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South Carolina police murder of Walter Scott highlights racism and national oppression in the U.S.

By Dave Schneider |
April 11, 2015
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Jacksonville, FL – On April 4, South Carolina police officer Michael Slager shot and killed Walter Scott, an unarmed 50-year-old African American man. Slager, a white cop, pulled over Scott for driving with a broken taillight. Within hours, the North Charleston police began releasing statements supportive of Slager's claim that Scott had reached for his tazer, causing the cop to fire his weapon in fear for his life.

Within three days, however, Slager and the police's story unraveled before the eyes of the world. Cell phone video taken on the scene by an eyewitness clearly shows Slager firing shots into Scott's back as he runs away. Scott never reaches for Slager's taser, as the police said. When Scott is shot down, Slager seizes the opportunity to handcuff the dying man, call in his bogus story to his superior officers, and plants a taser on Scott's body as false evidence.

The video, taken by 23-year-old Dominican immigrant Feidin Santana, fueled protests against this latest police murder of an unarmed Black man. Having been caught in a lie, the North Charleston police arrested Slager on April 7 and charged him with murder.

The murder of Walter Scott is the most recent case of racist police violence to draw national attention and protests. In August 2014, the murder of 18-year-old African American Michael Brown by a white police officer in Ferguson, Missouri, sparked a protest movement against racism and police brutality across the country. Similar cases, like the murder of Eric Garner and Tamir Rice, emerged since that time.

Thousands of activists, particularly young people, took to the streets to demand justice around the slogan “Black Lives Matter.” In many cities, activists have linked these nationwide high-profile cases with local police crimes, like the Dream Defenders' campaign in Miami, Florida, to win justice for a mentally disabled Black man who was killed by police earlier this year.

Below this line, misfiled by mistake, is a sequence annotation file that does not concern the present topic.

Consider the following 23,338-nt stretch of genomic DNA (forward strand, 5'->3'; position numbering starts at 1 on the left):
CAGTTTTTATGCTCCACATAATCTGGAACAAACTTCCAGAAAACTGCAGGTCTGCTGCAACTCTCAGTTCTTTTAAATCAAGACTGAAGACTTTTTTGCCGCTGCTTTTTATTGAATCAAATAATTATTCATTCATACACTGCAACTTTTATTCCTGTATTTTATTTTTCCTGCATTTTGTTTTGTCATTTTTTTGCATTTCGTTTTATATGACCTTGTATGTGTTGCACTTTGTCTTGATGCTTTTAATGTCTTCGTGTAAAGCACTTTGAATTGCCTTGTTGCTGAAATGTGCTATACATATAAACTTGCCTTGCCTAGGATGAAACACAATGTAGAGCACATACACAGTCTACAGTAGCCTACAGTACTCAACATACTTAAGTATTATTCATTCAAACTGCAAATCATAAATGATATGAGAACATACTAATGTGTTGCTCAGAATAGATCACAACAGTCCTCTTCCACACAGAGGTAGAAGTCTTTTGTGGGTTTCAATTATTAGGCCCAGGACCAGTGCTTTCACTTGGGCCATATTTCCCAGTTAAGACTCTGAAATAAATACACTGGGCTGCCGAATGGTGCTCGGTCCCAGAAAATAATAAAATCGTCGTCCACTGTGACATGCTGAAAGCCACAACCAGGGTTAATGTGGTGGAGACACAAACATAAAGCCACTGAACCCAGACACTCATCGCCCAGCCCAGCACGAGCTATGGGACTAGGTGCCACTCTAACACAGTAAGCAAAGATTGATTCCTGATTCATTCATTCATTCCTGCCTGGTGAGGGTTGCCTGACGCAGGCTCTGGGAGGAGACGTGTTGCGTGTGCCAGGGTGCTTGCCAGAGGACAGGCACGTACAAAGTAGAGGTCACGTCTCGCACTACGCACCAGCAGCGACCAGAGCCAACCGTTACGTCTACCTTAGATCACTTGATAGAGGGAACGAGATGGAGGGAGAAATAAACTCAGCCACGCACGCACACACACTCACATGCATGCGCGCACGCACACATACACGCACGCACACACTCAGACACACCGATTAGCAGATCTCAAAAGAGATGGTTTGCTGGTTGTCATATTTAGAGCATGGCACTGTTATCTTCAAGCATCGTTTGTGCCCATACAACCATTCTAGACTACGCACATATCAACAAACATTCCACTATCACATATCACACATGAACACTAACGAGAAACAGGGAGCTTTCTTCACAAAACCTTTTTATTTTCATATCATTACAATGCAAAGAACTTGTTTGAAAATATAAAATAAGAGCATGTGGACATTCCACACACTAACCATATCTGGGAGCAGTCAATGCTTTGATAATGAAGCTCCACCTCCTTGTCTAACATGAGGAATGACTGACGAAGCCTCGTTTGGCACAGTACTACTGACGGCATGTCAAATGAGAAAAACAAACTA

In all of these high-profile cases of police killing unarmed African Americans, the officers involved were not charged. This includes the murder of New York man Eric Garner, who was choked to death by police while being filmed on a cell phone camera. Garner's last words, “I can't breathe,” became a rallying cry for the thousands of activists who took to the streets demanding justice. Despite clear video footage of the murder, a New York grand jury refused to indict the officer responsible for killing Garner.

Now, the murder of Walter Scott by South Carolina police has ignited further debate around the usefulness of body cameras on police. The non-indictment of the police officer who choked and killed Garner highlighted a major flaw with this demand, since the entire murder took place on camera. The racist criminal injustice system, which prosecutes African Americans and Chicano/Latinos more than whites for similar offenses, allows police plenty of legal loopholes to inflict brutality on oppressed nationalities. Furthermore, the grand jury system gives state prosecutors – many of whom are bought off during elections by the police – a tremendous amount of power to frame these cases in a way that usually benefits the police.

In Scott's case, the release of the video footage led to the prompt arrest of officer Slager. Although activists should welcome this positive development, an arrest alone is still a far cry from justice. Many of the same freedom fighters of the Black Lives Matter movement were active in the movement for justice for Trayvon Martin in 2012. While mass protests led to the arrest of George Zimmerman, the racist vigilante who killed Martin, the criminal injustice system found him not guilty on all charges, including second-degree murder.

The video footage of Scott's murder is significant, but the travesty of justice in Eric Garner case reminds us to not overstate the significance of video evidence alone. The key to winning justice for Walter Scott and all victims of racist police crimes is to continue organizing and building a mass movement against the system of national oppression in the U.S.

In places like Chicago, major groups in the Black Lives Matter movement have united around the demand for “community control of the police.” To better exercise this control, Chicago activists are organizing neighborhoods and communities to establish an elected Civilian Police Accountability Council (CPAC). The proposed CPAC in Chicago would have the power to appoint and dismiss the Superintendent of Police and issue subpoenas in investigations of brutality cases.

The growing popular outrage at racist police crimes and the criminal injustice system continues to fuel the Black Lives Matter movement. Activists and organizers have a real chance to strike a blow at the heart of this system by continuing to build the mass movement against racism and national oppression.

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